The Well

Robert Palumbo | Credit Score Education Centre

What Is A Credit Score And Can You Improve It?

November 16, 2016

Credit. We love it, we hate it, and for many of us, we use it on a consistent basis. So much of a consistent basis, that it’s probably important that we know as much about it as possible. After all, these magical numbers can define our financial status in the eyes of many.

You’re probably thinking, why should I care? Well, we’re going to tell you.

When we use credit, and neglect to focus on the importance behind responsible use, there are many consequences that could have an effect on your credit score.

First things first: do you know your credit score? If not, take a minute to go to Borrowell and get your score for free. Then come back here.

Whether you’re currently dealing with a good, or bad score, it’s important to get a feel for ways to keep it good, all the while adjusting your financial lifestyle to make it better!

Trust us, we wish bad credit scores didn’t exist as much as the next guy, but luckily for you, we can help you improve them for the better (and in a timely manner, too).

So let’s break down what a credit score really is, and then learn how to go from “good” to “great”.

Credit scores can range from 300-900, and the higher the score, the better.

But what do those numbers even mean? In Canada, we have two credit reporting agencies –Equifax and TransUnion.  They collect information on consumers like us and how we pay our bills, when we pay our bills, and how long it takes us to pay our bills before recording this in our files.

Did you know that the average credit score in Canada is 749? Are you above or below that?

What can having a good credit score do for you?

The fact that you have joined us (hi!) at Borrowell, means you are clearly preparing to attack a large financial goal. And we are pumped to help you get there.

A good credit score can help you attain many things you’ve been putting off for months… even years. Things such as: paying off some debt, buying a home or preparing for the perfect wedding. Your credibility as someone who desires a loan relies on this all important number. And we are ready to get you to the number you need to hit.

There are five main things that impact your overall score:

  • Your payment history
  • How much credit you have available
  • Length of credit history
  • Number of inquiries (to receive further credit)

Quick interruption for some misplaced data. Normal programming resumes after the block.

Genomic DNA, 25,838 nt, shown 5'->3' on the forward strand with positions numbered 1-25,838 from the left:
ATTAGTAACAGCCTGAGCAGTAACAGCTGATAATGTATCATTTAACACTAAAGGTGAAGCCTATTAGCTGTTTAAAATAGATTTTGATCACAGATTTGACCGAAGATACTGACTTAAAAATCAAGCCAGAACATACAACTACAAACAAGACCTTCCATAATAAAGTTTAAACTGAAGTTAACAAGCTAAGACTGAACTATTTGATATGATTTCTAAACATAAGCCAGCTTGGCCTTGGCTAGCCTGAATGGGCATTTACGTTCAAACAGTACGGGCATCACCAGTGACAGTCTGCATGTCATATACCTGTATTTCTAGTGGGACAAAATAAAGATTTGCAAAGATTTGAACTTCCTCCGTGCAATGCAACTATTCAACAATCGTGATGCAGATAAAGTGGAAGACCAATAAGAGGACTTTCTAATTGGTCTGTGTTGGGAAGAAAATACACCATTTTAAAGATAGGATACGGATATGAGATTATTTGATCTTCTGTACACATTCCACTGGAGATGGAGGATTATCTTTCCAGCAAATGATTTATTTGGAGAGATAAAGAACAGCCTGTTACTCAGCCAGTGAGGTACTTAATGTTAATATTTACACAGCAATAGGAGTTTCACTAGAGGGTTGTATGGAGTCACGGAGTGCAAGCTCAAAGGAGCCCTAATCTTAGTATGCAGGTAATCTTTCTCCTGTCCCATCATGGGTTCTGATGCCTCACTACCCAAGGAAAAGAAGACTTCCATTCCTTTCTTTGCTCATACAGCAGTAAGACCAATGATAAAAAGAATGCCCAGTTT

• Types of credit (loans, credit cards, etc.)

Each time a payment is made more than 30 days late, a delinquency will be on your report. These late payments can drastically affect your credit score.

So what can you do to improve your credit score? 

Two easy steps…

  1. If you haven’t been making consistent payments, start today! Set up preauthorized payments on all of your bills, especially the ones that report to the bureau (mortgages, student loans, auto loans, and credit cards). These can also include your utilities, cell phone, insurance, etc. Oh, and surprise, surprise – paying your bills on time accounts for 35% of your credit score.
  1. Try to keep at least 25% of your credit limit available at all times. The amount of credit you have available is more of a factor than you might think. Often times, we run up balances our cards unaware of the damages it can cause. So what is credit utilization? Credit utilization is the ratio of your credit card balance to your credit limit as listed on your credit report. So if you have a combined credit limit of $10,000, keep your total balance under $7,500.

What is credit utilization? 

Credit utilization is the ratio of your credit card balance to your credit limit as listed on your credit report. So if you have a combined credit limit of $10,000, keep your total balance under $7,500.

These small changes can start to take effect TOMORROW. By keeping your credit and financial security consistent (such as making payments on time and regularly), you will be seen as more responsible.

This post is part 1 of Borrowell’s Credit Score Course. Know someone you’d like to invite to take Borrowell’s Credit Score Course?  Click here to email them an invitation to our course or click here to post to Facebook.


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